Why should I use wood chips and chunks when grilling?
Smoking adds an aromatic essence to food that you can’t get any other way. The type and amount of wood you choose for smoking, and how you prepare it, can infuse foods with delicious flavorful accents.
What kind of wood works best for smoking?
Use only hardwoods for smoking food, as softwoods like cedar or pine generate a distasteful sooty smoke. Choose among mild flavored hardwoods like cherry, pecan, or pear, or stronger flavors like oak and hickory.
What is the difference in wood chips, wood chunks, and splits?
Chips are very small pieces that ignite and burn quickly. Chunks are larger pieces of wood that burn slower and longer. For a short smoke or subtle flavor, use chips. Many smokers are designed to use only chips. Use chunks for slow cooking and heavier flavor for smokers that have a firebox, wood pan, or drawer. Splits are 10-inch logs split into thirds used in larger smokers at events and competitions.
Does the wood need to be pre-soaked?
Some grillers like to pre-soak for two reasons: to make the wood burn slower, and to infuse special flavors into the smoke and the cooked food — for example, fruit juices or liquors. For making the pit burn slower, soaking is optional for wood chunks but necessary for wood chips. Otherwise, wood chips burn away before giving off much smoke. Let wood chips or chunks soak covered in water or other liquid for about 30 minutes, and drain well before adding to fire.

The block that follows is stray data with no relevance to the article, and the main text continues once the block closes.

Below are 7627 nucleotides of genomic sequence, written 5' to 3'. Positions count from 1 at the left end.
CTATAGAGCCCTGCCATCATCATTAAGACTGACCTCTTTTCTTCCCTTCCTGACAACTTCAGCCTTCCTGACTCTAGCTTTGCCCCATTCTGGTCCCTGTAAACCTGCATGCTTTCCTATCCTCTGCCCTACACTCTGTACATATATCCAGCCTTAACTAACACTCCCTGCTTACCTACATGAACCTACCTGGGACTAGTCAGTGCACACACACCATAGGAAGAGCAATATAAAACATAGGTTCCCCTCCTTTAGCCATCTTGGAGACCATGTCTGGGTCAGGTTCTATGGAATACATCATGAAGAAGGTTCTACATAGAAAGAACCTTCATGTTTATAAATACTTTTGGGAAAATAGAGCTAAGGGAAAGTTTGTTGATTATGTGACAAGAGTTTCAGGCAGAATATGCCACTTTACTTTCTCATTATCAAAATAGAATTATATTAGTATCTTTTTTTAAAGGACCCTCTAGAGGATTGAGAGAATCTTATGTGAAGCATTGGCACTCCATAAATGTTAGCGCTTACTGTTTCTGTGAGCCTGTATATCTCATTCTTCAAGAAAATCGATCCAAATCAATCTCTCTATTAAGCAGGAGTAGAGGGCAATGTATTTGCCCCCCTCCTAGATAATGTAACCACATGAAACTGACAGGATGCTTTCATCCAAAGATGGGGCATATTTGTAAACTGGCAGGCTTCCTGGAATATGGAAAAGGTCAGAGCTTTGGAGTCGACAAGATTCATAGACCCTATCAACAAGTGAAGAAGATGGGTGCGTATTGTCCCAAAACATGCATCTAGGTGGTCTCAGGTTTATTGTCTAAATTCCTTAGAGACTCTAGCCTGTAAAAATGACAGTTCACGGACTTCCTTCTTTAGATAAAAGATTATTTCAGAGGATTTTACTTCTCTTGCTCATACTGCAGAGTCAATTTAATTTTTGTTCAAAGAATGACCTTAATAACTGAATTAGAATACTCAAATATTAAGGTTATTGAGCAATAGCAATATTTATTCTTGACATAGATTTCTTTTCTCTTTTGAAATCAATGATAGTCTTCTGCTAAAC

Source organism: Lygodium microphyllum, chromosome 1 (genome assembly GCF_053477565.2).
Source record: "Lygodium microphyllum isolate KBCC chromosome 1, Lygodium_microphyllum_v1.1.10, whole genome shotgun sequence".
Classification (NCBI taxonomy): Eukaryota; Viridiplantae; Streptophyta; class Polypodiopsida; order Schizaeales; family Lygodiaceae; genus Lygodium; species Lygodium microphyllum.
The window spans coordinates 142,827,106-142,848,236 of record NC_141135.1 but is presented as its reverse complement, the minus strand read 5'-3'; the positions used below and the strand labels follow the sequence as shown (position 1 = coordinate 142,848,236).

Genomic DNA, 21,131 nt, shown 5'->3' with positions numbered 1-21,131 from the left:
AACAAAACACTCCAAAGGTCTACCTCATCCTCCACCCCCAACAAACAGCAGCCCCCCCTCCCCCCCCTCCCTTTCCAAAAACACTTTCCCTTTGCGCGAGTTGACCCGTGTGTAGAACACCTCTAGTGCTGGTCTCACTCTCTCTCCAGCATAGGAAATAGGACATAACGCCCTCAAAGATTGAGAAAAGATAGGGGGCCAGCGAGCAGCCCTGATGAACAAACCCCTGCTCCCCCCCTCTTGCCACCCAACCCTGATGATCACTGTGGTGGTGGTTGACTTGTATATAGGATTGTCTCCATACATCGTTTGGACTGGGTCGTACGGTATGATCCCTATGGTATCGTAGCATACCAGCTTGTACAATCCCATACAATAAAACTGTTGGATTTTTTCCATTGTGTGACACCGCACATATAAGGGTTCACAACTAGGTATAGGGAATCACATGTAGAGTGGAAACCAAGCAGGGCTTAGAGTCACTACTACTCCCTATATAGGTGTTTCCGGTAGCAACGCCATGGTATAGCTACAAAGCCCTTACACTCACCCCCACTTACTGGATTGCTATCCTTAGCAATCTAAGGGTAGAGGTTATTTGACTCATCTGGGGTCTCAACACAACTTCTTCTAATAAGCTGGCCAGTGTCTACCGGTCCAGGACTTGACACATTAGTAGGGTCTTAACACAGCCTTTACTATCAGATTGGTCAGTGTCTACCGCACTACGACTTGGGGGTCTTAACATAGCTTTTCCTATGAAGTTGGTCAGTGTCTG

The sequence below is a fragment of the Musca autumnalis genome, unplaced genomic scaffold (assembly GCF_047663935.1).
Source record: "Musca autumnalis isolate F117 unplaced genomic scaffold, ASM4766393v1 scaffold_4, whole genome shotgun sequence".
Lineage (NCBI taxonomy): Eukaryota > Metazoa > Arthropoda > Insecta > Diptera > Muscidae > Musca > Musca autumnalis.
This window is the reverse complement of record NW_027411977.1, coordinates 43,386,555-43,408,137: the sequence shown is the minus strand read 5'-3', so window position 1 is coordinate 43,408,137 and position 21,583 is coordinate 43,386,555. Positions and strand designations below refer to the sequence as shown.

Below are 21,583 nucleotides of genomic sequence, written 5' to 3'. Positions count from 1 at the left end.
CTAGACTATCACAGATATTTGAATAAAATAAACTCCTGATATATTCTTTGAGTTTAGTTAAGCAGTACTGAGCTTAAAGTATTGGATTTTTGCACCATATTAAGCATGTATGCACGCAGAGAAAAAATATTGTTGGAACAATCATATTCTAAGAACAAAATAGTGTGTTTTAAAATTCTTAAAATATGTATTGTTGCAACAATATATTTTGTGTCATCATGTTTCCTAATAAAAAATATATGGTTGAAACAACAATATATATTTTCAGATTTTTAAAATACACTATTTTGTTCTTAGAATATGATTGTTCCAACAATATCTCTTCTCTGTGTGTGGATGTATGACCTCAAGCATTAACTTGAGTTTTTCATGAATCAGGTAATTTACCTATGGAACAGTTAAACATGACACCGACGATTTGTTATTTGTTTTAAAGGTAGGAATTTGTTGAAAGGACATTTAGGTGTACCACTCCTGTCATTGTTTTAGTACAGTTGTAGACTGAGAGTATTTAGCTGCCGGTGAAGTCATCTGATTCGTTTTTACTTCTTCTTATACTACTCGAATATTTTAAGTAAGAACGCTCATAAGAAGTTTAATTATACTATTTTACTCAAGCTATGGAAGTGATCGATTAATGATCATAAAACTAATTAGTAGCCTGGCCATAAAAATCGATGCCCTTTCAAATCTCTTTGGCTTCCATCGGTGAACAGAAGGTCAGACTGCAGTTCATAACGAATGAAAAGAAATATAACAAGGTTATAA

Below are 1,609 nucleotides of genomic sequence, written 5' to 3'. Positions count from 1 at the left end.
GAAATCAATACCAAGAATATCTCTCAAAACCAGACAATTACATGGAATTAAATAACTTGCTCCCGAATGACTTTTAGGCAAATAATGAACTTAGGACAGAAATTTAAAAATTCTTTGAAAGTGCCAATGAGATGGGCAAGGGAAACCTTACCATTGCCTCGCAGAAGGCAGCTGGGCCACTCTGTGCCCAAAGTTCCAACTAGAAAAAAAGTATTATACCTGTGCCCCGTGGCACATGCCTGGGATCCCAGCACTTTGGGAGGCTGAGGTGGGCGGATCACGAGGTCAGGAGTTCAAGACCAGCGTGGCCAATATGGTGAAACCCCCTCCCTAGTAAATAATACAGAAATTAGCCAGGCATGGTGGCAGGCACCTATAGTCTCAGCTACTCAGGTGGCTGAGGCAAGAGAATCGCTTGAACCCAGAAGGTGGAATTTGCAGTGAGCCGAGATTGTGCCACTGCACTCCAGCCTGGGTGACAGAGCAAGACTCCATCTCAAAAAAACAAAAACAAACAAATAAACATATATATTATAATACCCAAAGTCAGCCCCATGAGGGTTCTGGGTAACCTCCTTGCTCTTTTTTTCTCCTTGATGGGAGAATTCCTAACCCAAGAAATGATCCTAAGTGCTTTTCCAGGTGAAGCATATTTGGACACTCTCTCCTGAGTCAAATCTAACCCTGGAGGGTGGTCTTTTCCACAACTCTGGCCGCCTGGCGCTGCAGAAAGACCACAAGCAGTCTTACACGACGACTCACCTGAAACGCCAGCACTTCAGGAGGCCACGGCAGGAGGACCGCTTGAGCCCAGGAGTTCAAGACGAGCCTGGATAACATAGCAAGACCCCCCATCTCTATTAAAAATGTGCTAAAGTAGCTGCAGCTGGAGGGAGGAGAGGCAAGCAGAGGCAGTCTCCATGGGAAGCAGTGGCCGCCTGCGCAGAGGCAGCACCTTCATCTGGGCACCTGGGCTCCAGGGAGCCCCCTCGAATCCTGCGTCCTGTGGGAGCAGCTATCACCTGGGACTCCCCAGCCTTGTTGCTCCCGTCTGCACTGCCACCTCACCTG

How do I use smoking wood in a gas grill?
Smoking in a gas grill requires a smoking box to keep ash out of the gas works. Your gas grill may be equipped with one already, or you can buy one at a hardware or grill supply store. Or simply put wood chips on heavy-duty aluminum foil and fold into a pouch, and punch small slits in it to let smoke escape. Use about a quarter-cup of pre-soaked wood chips. Place the pouch or smoking box above the burners of a gas grill but under the grilling grate.
How do I use smoking wood on a charcoal grill?
Light the charcoal and let briquettes get fully hot with gray-ash color. Add four to six wood chunks (either dry or pre-soaked) directly on top of the charcoal, or use wood chips in a smoke box as described above for gas grilling.
Quite mild. Subtle flavor of fruit. Good with poultry and pork. Slightly sweet.
Sweet and fruity. Subtle flavor. Good for fish, poultry, and game birds.
Subtle smoke flavor. Similar to apple. Excellent with chicken and pork.
Mild, sweet, rich and nutty. Subtle like light hickory. Good with all meats.
Light, fruity. Sweeter than apple. Good for beef, fish, poultry, and pork.
200 cubic inches = about 2 pounds. 300 cubic inches = about 8 pounds.
Heavy flavor. Slow burner. Good with red meat, pork, fish, game.
Top-rated. Sweet, strong flavor. Good with pork, ham, beef.
200 cubic inches = about 2 pounds.
300 cubic inches = about 8 pounds.